In the second chapter, Adriana Petryna talks about “a foreign burden”. That foreign burden refers to the internal radiation that workers and citizens had after Chernobyl. Dmytro was a miner from the coal-mining region of Donbas in Ukraine. He was one of the workers that was brought in to do clean up work shortly after the disaster. Although he received five times the amount of salary for this work, the life risks were immeasurable. Dmytro says that he “knew he was healthy before going there”, but during the work he “lacked a special protective mask during his month-long work, which involved digging tunnels under the reactor. Minors injected these tunnels with liquid nitrogen and other gases in attempts to cool the reactor core” (34). He gathered documents in order to become categorized as a disabled person level three. “This meant he was officially recognized as having lost 50% of his labor capacity” (34). In order to get these documents he had to go in for examinations at the Radiation Research Center. He had cerebral, cardiac, and pulmonary disorders. His story really affected me because he has a daughter who was born five years before the disaster and would no longer have children because he said “a healthy child cannot come from a sick father” (34). What I thought was most interesting about his story was that when he was categorized with 50% disability he tried to get 80% in order to qualify for higher disability status which would allow him to pay for his medical treatments. This makes it so hard because it really defines everything personal as also political. I am not sure what is right or wrong in these types of circumstances and how can anyone really determine how much work capacity one has lost?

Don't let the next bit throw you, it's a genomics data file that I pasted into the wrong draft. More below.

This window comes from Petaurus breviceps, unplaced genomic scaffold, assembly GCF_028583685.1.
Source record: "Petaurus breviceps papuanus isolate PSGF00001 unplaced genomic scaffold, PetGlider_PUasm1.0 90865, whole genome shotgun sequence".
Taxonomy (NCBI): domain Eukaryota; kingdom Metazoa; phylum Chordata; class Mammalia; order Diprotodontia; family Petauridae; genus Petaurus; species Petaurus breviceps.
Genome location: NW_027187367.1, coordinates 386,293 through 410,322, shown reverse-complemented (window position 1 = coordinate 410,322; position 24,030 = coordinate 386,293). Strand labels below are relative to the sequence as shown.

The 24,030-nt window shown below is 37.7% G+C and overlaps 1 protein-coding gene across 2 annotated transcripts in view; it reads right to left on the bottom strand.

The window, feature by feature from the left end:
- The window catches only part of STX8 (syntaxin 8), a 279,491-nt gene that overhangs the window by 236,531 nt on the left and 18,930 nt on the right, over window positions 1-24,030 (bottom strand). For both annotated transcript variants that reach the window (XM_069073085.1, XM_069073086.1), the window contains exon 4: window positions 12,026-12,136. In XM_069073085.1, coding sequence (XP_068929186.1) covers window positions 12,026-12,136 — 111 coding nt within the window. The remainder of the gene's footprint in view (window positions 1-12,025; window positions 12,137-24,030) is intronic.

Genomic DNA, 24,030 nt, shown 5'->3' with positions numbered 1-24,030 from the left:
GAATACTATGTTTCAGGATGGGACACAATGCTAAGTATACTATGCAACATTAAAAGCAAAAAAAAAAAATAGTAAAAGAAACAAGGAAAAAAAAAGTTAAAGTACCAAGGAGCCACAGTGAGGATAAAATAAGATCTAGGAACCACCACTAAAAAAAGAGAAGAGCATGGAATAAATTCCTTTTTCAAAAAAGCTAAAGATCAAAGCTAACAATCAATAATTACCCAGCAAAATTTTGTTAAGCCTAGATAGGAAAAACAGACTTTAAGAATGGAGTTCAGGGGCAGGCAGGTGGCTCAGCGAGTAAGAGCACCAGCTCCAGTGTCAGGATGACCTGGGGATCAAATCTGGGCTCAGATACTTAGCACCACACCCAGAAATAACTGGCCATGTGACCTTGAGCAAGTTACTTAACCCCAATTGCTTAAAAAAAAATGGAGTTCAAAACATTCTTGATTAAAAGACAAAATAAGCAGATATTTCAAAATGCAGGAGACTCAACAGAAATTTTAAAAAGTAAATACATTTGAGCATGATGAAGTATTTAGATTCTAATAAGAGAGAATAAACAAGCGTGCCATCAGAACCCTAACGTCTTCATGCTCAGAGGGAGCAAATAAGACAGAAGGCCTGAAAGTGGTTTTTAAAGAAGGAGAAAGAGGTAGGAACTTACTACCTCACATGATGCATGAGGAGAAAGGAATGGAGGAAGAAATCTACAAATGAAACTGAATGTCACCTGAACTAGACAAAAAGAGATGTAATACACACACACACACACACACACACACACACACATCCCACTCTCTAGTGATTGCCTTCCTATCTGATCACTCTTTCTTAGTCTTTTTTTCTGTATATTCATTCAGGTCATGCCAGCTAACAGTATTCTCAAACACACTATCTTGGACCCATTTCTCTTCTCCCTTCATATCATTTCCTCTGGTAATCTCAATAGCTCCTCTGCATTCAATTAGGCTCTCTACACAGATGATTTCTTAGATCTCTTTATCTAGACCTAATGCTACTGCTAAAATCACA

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Remember that final presentations are due Dec. 6 in class! Final presentations / Anthropology of Socialism and Postsocialism by Andrew Asher is licensed under a Creative Commons Attribution-NonCommercial CC BY-NC
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